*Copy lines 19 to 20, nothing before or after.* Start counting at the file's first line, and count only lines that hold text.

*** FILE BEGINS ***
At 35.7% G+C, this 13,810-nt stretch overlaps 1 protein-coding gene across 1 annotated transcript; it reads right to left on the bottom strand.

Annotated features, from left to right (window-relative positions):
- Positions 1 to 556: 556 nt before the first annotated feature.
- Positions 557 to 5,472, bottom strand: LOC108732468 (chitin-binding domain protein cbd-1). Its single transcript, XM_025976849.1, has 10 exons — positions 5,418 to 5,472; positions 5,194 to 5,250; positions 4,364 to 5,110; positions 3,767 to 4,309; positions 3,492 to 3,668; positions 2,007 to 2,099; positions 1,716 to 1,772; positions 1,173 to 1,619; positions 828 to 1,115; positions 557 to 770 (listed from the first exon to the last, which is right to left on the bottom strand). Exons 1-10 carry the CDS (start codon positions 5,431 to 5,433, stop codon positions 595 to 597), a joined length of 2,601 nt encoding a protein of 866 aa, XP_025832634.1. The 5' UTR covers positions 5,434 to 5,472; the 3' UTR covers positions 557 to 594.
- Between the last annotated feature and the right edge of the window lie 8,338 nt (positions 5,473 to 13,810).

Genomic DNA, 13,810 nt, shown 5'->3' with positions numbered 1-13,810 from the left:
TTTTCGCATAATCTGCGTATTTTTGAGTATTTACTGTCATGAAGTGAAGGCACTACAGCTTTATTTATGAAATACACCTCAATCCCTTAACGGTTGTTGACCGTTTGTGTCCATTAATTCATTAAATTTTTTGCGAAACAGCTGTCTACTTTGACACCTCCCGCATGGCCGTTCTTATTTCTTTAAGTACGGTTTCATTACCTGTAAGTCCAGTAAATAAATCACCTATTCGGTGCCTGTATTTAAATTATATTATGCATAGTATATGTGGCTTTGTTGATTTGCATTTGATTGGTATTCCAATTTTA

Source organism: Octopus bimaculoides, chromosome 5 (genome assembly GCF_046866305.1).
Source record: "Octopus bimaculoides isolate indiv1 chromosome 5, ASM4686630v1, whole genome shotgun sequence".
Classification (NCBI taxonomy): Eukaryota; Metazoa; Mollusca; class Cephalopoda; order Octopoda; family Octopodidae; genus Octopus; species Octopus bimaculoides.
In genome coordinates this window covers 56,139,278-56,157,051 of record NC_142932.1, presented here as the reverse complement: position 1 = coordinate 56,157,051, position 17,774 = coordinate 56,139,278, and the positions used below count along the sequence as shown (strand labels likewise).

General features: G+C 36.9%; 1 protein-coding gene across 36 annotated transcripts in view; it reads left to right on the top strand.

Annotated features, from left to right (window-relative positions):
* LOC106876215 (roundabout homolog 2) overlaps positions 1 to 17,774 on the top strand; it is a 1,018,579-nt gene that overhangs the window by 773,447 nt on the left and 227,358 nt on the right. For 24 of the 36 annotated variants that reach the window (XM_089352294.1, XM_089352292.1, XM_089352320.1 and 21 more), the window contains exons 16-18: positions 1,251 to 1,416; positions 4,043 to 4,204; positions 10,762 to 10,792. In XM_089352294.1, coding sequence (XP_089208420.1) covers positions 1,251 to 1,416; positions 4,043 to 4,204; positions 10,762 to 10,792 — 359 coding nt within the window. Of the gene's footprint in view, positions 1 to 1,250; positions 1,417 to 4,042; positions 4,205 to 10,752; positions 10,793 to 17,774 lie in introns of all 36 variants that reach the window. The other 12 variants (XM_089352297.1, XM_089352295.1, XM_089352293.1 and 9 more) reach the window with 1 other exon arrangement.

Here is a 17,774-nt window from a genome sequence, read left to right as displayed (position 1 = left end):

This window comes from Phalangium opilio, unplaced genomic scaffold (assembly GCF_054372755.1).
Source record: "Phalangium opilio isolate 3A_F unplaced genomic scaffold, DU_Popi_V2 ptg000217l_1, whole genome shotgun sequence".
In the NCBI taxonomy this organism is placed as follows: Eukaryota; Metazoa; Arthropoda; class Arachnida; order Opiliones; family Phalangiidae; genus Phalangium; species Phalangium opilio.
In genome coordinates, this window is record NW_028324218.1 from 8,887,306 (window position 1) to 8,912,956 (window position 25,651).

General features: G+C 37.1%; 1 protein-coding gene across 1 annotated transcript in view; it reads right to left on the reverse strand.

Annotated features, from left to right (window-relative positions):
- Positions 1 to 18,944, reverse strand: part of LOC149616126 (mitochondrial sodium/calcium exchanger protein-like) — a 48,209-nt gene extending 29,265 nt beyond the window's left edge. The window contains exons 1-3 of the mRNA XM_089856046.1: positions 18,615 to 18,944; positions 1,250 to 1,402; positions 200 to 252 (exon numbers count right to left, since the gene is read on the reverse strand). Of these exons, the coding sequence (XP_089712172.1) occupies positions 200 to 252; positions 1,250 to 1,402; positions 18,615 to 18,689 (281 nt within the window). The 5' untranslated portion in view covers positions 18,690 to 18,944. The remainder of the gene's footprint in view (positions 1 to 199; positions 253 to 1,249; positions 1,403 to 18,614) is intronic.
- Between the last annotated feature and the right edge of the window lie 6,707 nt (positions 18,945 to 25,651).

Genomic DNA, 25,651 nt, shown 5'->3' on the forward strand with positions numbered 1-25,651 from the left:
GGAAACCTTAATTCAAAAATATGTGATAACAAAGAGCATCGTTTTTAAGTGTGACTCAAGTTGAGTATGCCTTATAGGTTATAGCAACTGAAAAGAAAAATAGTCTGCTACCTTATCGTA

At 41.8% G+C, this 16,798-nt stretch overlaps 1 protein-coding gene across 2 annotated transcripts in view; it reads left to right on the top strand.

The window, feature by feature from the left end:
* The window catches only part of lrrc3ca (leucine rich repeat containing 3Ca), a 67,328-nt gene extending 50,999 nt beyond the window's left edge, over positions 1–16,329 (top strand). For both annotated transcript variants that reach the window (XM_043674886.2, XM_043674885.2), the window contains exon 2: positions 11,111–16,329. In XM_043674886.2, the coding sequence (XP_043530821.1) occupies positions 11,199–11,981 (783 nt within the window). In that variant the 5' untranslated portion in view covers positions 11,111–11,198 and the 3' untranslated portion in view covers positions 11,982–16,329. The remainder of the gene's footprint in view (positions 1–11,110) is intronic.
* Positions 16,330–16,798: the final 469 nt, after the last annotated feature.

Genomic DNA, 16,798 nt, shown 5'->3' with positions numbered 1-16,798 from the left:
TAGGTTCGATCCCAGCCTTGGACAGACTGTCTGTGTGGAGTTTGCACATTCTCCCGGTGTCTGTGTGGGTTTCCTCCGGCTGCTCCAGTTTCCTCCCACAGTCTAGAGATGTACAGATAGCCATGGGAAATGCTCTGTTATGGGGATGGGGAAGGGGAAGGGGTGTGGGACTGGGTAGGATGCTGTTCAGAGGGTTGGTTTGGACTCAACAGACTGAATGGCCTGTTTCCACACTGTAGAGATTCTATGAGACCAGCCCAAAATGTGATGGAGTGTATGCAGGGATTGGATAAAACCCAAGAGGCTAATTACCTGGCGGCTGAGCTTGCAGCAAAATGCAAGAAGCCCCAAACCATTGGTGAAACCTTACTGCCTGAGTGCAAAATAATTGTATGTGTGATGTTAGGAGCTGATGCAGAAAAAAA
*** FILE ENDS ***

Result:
In genome coordinates, this window is record NW_028324218.1 from 8,887,306 (window position 1) to 8,912,956 (window position 25,651).

General features: G+C 37.1%; 1 protein-coding gene across 1 annotated transcript in view; it reads right to left on the reverse strand.